IMF sees global economy maintaining expected growth

busThe International Monetary Fund is leaving its projections for global output growth unchanged at 3.5 per cent this year and 3.6 per cent in 2018, according to the quarterly update of the IMF’s forecast.

“The recovery in global growth that we projected in April is on a firmer footing,” said Maurice Obstfeld, chief economist at the Washington-based crisis lender. “There is now no question mark over the world economy’s gain in momentum.”

Recent data including faster growth in trade suggested that the world economy was entering its “broadest synchronised upswing” of the last decade, he said.

The IMF projects global trade growth approaching four  per cent in 2017-18, outpacing the world economy and well ahead of the 2015-16 trade growth of less than 2.5 per cent.

In the revision issued from Kuala Lumpur of its World Economic Outlook, the IMF raised its forecasts across the eurozone, as well as for emerging and developing Europe, China and Canada.

The most important lowered outlook was for the United States, where the IMF slashed its expectations for expansionary federal budget policies, as President Donald Trump’s plans for tax cuts and infrastructure projects have yet to gain traction in Congress.

The revised IMF forecast is for US output to expand by 2.1 per cent this year and next; three months ago, the outlook for 2017-18 was 2.4 per cent.

The IMF significantly pared its expectations through 2018 for Saudi Arabia, Brazil and Britain.

“The ultimate impact of Brexit on the United Kingdom remains unclear,” Obstfeld said.

The IMF said that upside and downside risks to the world economy in the near term are broadly balanced.

The cyclical upswing in Europe could outperform expectations. On the down side, share prices are high across advanced economies, and China’s expansionary policies pose some risk to financial stability.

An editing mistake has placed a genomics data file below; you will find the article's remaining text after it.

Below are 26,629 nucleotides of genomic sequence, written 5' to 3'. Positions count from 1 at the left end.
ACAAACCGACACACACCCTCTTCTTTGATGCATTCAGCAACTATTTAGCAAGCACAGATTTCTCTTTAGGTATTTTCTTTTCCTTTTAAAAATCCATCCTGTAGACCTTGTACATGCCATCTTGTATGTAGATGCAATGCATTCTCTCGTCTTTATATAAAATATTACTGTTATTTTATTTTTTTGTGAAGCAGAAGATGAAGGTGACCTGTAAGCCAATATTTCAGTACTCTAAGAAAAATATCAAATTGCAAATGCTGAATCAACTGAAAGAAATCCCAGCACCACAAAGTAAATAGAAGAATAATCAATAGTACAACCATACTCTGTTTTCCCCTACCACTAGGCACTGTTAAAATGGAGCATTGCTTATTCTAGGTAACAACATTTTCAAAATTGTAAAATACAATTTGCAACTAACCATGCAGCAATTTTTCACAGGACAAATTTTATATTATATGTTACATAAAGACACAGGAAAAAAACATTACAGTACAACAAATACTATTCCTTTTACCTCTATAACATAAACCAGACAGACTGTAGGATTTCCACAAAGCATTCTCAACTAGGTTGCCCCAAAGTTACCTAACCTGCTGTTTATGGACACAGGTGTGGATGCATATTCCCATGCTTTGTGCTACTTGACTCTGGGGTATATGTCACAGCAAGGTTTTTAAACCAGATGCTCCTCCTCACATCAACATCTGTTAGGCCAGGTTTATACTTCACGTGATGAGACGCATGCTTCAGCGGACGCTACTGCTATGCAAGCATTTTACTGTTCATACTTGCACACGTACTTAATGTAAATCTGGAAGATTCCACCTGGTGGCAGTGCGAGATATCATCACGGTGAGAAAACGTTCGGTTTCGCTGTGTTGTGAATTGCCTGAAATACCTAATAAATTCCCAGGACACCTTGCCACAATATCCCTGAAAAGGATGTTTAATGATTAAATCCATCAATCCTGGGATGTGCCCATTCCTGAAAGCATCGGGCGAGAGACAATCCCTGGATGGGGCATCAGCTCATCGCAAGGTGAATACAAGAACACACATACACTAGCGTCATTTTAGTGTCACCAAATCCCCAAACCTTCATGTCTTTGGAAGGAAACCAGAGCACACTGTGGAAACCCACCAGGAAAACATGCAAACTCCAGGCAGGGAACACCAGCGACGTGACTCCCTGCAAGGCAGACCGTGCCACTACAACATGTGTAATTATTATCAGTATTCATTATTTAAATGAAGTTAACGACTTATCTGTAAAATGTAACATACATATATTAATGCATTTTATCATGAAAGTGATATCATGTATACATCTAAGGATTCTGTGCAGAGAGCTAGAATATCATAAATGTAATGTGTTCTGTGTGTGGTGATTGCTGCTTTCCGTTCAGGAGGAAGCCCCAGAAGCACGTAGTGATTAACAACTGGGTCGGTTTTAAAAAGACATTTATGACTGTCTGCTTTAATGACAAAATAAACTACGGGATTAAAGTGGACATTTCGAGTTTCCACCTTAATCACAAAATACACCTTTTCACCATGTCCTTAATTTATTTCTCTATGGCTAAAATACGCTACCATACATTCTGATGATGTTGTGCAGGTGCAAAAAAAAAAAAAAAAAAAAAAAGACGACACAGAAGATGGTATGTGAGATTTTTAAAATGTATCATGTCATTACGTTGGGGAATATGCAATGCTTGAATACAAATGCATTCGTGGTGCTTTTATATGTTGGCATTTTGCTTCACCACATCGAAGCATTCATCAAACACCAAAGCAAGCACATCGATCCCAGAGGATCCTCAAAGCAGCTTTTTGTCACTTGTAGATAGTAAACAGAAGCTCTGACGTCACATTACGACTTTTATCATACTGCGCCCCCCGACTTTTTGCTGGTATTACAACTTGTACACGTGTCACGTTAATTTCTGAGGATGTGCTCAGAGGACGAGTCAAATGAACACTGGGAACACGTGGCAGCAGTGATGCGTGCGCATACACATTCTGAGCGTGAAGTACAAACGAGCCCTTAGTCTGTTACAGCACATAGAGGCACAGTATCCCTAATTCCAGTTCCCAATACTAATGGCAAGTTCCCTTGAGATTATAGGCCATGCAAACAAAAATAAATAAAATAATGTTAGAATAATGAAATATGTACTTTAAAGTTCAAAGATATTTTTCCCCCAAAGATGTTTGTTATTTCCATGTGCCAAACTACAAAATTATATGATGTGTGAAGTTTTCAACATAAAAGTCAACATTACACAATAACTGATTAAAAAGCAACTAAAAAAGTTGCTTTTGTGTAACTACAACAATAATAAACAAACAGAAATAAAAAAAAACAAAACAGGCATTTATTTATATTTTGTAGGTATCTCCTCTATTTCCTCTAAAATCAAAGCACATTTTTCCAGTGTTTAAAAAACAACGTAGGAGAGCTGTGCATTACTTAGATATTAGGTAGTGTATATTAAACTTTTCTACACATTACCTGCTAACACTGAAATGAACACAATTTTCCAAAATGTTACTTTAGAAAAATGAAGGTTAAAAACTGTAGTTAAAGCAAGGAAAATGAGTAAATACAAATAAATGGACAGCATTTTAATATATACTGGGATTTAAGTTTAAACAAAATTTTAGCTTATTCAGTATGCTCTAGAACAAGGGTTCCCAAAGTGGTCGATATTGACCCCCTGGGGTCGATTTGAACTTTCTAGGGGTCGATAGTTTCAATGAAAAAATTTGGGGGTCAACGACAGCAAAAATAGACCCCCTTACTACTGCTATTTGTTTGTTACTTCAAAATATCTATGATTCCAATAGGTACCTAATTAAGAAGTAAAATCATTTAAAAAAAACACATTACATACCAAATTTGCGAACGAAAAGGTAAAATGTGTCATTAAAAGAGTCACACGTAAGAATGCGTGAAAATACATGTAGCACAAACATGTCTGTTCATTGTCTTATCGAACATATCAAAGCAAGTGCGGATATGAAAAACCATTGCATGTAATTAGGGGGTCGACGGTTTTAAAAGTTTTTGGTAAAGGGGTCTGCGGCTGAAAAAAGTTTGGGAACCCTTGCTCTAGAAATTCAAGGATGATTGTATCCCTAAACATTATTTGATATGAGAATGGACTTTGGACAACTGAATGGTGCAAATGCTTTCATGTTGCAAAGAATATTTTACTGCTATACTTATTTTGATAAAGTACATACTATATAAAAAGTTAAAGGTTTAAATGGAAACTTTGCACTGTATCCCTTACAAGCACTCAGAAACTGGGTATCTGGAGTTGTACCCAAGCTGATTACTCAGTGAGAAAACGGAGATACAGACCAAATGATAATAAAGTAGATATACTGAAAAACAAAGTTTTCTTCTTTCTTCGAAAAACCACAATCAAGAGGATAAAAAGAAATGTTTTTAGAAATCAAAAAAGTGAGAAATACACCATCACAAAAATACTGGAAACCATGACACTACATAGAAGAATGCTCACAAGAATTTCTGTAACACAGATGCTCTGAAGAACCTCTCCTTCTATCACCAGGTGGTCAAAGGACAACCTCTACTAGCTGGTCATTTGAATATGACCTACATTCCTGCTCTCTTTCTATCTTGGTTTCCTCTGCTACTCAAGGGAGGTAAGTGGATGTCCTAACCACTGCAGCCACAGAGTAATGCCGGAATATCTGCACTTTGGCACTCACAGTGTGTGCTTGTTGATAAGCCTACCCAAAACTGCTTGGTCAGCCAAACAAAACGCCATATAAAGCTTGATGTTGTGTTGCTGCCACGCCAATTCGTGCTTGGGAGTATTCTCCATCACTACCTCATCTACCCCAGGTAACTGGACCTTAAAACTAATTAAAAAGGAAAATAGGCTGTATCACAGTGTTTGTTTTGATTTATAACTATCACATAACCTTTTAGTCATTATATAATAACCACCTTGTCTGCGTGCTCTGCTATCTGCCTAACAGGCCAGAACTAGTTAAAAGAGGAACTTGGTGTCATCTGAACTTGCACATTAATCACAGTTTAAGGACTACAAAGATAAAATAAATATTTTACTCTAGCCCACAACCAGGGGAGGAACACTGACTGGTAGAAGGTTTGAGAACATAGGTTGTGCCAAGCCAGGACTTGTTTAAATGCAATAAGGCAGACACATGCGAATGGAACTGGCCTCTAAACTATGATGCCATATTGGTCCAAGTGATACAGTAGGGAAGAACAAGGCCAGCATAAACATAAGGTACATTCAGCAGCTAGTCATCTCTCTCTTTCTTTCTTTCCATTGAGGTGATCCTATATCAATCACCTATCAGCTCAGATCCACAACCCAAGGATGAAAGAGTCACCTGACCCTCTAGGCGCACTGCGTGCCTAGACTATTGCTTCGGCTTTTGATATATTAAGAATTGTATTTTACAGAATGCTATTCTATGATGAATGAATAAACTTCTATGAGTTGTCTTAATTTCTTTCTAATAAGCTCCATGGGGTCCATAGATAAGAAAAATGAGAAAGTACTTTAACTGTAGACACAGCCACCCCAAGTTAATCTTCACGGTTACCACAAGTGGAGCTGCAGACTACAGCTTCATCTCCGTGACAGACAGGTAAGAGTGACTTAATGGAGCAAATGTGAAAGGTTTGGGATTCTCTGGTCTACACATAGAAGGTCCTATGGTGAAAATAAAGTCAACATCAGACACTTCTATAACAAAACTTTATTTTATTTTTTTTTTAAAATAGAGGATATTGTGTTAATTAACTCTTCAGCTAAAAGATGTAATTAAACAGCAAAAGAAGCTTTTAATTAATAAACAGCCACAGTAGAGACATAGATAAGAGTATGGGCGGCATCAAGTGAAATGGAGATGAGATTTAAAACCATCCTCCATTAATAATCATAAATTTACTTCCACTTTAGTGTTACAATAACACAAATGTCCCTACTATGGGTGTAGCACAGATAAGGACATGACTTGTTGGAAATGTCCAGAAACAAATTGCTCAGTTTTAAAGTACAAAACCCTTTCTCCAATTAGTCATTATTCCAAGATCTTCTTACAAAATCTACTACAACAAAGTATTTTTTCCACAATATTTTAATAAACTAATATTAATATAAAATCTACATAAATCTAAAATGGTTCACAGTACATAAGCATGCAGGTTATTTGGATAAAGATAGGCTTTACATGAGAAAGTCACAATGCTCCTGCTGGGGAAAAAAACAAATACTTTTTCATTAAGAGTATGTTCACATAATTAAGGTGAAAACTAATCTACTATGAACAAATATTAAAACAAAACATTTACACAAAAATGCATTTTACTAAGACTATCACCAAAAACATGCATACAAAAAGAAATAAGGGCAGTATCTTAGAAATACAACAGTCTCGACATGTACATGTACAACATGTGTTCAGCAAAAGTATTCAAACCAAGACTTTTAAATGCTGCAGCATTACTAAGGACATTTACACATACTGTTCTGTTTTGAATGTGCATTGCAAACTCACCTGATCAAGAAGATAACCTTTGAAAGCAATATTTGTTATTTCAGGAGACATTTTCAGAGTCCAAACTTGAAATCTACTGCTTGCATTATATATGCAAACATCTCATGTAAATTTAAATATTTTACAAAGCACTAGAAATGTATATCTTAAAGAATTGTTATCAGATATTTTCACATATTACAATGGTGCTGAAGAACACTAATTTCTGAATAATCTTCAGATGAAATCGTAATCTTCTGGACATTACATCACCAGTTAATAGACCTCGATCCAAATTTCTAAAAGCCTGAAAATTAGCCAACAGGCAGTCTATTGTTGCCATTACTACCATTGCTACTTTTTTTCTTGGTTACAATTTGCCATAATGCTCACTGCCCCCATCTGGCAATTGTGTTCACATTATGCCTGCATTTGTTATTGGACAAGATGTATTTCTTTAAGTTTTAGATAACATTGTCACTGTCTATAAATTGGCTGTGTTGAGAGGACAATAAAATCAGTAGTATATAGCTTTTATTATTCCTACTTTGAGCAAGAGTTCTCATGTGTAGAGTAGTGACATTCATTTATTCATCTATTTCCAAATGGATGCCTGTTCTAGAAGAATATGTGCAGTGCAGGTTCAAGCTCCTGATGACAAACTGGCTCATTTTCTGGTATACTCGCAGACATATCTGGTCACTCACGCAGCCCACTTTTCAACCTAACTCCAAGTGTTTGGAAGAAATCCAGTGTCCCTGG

The US Federal Reserve’s gradual move to raise interest rates and take cash out of bond markets, and the potential for normalising monetary policies in other rich countries, could risk over-tightening of financial conditions.

“Core inflation pressures remain low in advanced economies, and measures of longer-term inflation expectations show no indications of upward drift beyond targets, so central banks should continue to proceed cautiously,” Obstfeld said.

The IMF noted that global oil prices have fallen in recent months, further dampening inflation.

Despite confidence about growing output, growth in both advanced economies and commodity-exporting countries remains below the average enjoyed before the 2008 financial crisis.

Obstfeld warned that rising inequality and weak wage growth, despite falling unemployment, “carries risks of exacerbating social tensions that have already pushed some electorates in the direction of more inward-looking economic policies.”

“The threat of protectionist actions and responses remains salient in the near and medium terms,” he warned.

The IMF estimated global growth at 3.4 per cent in 2015 and 3.2 per cent last year.

 

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